He writes that the only reason public reaction seems against shale gas is because opponents have been highly vocal and attracted a lot of attention through protests and the like. So true.

And those poor but sensible souls who own newspapers and radio (and governments) in this province simply have no way to get their message out. And they wouldn't dream of using their newspapers radio stations and hack editors to tell their side of the story.

I mean, they aren't one of those  "special interest" groups who selfishly hold longstanding land claims against the government. Hell, if they want to, those special interest groups could do it in a civilized way like Mr. Irving, and just tell the government to give them all the land they want. Who are these creeps who think they have a right to have land just because they lived here for thousands of years and because it was promised to them in exchange for almost all of what we call Canada?

Then, of course, you have all those yaps who talk with passion but no knowledge about some 'mythical' environmental dangers. I mean, we all know there is no climate change happening. And don't pay any attention to what scientists say. They aren't nearly as smart as editors of fish-wrapper newspapers.

Luckily, the editor was able to report some good sense happening. Businessmen and community leaders had a big conference in Moncton, and they're all neutral, sensible, reasonable, impartial people - just like newspaper editors. And they all thought shale gas was a good idea.

All they want is to make New Brunswick prosperous. And that shows the editor doesn't have a clue what principles business operates on. Is business in Congo to make Congo rich? Then how come in a century and a half of business, tens of millions have died (been murdered), and the rest live in constant fear and poverty? How come Central America is so poor when it's business bosses are so rich? How come so many Americans are poor and hungry when the bosses are making their biggest profits in history?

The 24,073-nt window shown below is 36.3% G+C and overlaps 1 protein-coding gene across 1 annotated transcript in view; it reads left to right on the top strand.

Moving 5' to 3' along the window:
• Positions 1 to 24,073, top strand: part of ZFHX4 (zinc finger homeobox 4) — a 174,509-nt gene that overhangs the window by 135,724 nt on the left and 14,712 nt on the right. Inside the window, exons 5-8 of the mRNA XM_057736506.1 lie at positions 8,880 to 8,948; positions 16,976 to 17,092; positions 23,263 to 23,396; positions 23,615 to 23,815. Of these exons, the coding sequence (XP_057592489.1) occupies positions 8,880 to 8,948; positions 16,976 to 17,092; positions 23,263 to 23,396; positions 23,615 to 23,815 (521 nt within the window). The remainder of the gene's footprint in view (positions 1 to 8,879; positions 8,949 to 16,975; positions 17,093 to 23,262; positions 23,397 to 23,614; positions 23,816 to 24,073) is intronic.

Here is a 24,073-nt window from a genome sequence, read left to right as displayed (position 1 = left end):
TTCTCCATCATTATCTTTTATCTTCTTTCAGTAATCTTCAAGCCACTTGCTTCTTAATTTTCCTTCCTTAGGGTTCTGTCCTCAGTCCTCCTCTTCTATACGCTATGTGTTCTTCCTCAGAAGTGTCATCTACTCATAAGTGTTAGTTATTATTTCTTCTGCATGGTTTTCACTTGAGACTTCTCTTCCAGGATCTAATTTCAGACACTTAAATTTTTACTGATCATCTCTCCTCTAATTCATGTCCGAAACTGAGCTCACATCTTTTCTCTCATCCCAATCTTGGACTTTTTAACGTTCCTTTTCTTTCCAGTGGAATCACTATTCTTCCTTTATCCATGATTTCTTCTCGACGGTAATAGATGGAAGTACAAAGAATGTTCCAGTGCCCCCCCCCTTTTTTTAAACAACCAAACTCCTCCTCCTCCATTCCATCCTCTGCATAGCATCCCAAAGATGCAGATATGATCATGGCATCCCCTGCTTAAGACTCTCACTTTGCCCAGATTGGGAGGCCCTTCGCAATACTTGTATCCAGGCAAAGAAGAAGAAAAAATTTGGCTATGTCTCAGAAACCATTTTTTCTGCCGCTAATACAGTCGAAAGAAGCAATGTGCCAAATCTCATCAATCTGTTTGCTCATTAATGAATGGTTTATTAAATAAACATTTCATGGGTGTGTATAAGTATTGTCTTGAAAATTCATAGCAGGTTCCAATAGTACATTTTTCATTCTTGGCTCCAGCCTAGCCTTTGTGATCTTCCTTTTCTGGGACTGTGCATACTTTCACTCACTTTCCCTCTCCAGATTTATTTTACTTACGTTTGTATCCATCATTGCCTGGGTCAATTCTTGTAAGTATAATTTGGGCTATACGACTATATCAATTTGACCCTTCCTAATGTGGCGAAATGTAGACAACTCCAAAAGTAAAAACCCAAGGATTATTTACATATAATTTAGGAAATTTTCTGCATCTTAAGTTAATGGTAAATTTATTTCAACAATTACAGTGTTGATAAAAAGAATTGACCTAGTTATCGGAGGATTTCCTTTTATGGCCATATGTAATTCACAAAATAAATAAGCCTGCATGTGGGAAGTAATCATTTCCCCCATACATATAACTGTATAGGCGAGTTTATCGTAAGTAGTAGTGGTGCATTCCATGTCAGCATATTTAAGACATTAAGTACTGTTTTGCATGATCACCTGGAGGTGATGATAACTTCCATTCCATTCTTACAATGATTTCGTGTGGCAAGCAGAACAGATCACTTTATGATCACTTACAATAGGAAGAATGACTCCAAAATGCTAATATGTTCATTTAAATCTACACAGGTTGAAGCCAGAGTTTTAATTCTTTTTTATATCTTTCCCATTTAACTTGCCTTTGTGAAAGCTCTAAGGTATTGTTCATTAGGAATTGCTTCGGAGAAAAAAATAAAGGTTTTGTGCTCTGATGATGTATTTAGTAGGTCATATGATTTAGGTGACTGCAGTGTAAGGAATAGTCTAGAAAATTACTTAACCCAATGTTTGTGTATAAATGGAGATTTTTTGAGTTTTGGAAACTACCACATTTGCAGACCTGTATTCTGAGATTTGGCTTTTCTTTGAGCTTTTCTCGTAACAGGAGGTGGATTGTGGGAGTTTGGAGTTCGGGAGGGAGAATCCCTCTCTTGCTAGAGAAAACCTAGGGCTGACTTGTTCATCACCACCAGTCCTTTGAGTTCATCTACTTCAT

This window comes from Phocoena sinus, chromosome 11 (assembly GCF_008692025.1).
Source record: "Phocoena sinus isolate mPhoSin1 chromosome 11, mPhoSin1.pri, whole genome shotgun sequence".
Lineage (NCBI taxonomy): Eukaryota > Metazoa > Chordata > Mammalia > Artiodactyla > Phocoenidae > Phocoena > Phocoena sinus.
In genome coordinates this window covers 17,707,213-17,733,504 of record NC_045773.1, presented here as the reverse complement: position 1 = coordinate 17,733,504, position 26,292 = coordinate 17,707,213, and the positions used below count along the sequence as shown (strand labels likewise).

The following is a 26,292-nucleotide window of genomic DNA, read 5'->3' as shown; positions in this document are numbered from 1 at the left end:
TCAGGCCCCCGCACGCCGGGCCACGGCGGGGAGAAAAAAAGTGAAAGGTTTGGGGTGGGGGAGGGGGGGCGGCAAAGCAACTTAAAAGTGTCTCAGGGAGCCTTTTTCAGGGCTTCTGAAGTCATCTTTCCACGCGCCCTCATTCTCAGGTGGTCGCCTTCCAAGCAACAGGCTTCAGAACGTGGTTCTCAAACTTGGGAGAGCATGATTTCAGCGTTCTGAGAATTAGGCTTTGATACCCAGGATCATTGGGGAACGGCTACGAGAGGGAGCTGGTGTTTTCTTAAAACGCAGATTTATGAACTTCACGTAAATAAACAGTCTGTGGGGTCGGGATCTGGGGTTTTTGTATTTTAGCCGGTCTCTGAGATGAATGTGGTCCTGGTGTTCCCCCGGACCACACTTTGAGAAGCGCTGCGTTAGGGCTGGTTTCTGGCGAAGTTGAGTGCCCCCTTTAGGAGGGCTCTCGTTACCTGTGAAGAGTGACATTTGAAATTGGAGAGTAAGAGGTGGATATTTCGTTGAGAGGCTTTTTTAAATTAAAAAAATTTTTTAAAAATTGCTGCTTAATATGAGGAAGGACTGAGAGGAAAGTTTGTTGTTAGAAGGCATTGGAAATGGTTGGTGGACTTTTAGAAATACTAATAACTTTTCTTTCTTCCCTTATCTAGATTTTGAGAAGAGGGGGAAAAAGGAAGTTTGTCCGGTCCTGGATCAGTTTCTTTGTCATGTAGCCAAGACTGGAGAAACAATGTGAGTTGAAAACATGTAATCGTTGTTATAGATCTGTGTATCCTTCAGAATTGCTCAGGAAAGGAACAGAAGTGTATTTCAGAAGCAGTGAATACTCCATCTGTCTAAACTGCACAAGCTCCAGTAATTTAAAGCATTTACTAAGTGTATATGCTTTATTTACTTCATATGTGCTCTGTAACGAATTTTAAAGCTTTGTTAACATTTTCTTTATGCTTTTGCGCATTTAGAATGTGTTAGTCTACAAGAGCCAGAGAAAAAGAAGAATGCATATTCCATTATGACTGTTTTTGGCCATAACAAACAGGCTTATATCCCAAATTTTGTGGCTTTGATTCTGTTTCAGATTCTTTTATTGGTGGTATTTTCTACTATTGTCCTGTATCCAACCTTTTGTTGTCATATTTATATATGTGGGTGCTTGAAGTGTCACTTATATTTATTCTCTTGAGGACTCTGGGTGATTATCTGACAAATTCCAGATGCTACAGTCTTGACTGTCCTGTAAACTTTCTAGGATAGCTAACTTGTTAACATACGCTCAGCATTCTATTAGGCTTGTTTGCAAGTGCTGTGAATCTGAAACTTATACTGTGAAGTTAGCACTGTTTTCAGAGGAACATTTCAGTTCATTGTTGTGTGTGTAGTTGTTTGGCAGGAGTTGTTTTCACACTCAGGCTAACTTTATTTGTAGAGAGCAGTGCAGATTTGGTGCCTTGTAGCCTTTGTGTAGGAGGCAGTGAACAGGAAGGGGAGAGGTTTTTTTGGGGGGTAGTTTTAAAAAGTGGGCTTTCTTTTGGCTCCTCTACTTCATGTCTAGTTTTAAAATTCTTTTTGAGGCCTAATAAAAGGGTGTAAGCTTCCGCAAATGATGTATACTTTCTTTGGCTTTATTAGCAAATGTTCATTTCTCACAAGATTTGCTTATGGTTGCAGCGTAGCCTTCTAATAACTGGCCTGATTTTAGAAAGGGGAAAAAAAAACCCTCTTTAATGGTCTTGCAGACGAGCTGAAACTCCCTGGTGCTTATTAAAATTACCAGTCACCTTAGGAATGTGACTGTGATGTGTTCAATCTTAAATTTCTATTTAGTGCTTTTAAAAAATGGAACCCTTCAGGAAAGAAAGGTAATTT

No  business exists to make anybody rich except its owners.

This editorial is dispassionate like I am sexually incredibly exciting.
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Watch for a new word that's popping up in the press to describe the Russian government. It's 'oligarchy'. It's perfect for propaganda because it sounds yucky, but few know what it means.

What it means is government by a small group (like our very good friends in Saudi Arabia.) In recent years, it commonly means government controlled by a small group of politicians and businessmen.

And, yes, Russia is an oligarchy. It's controlled by a small group of politicians and businessmen. Isn't that wonderful?  That means it's just like the US and Canada - and almost as bad as New Brunswick.

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The process of peace.

If there is a crisis in international relations, anyone who want a peaceful settlement does NOT shout threats. Threats are almost a guarantee of war because the threatened country cannot cave in to threats without suffering international humiliation - and worse.

If Russia were to cave in to Obama's demands, it's stature in the world would shrivel; the fundamentals of its defence structure would be destroyed; it would lose any influence it had. You shout threats in a crisis only if you want a war.

The settlement of international disputes is handled by negotiation, usually with a neutral outsider in charge of it. Canada had an admirable record (and a Nobel prize) for its actions as a negotiator of peace in the days when Lester Pearson was in government. (Those were the days before Harper, when Canada was widely admired for its work in foreign affairs - unlike Harper who simply uses such crises to build up his vote for the next election.)

The obvious candidate to negotiate the NATO-Russia dispute is China. Indeed, that is almost certainly why China abstained from the Security Council vote to condemn Russia.)

Obama has shown no sign of interest in any such settlement. All the signs he has given have been threats, sanctions, hints of military attacks. It is not possible for Putin to cave in to any of those - and Obama knows that.

I can think of several reasons why Obama might want war - the steady decline of American world power and of the American economy, the decline of Obama's own power and support in the US, the danger of an attack on the American dollar.....

I have not heard of a single voice coming out of American government (or all those newspapers owned by big business) that argues for a peaceful settlement.

War would be insane. But just read all those inflammatory speeches by the likes of Harper, the hate-mongering in the news media....

War would be insane. But there is a lot of insanity going around.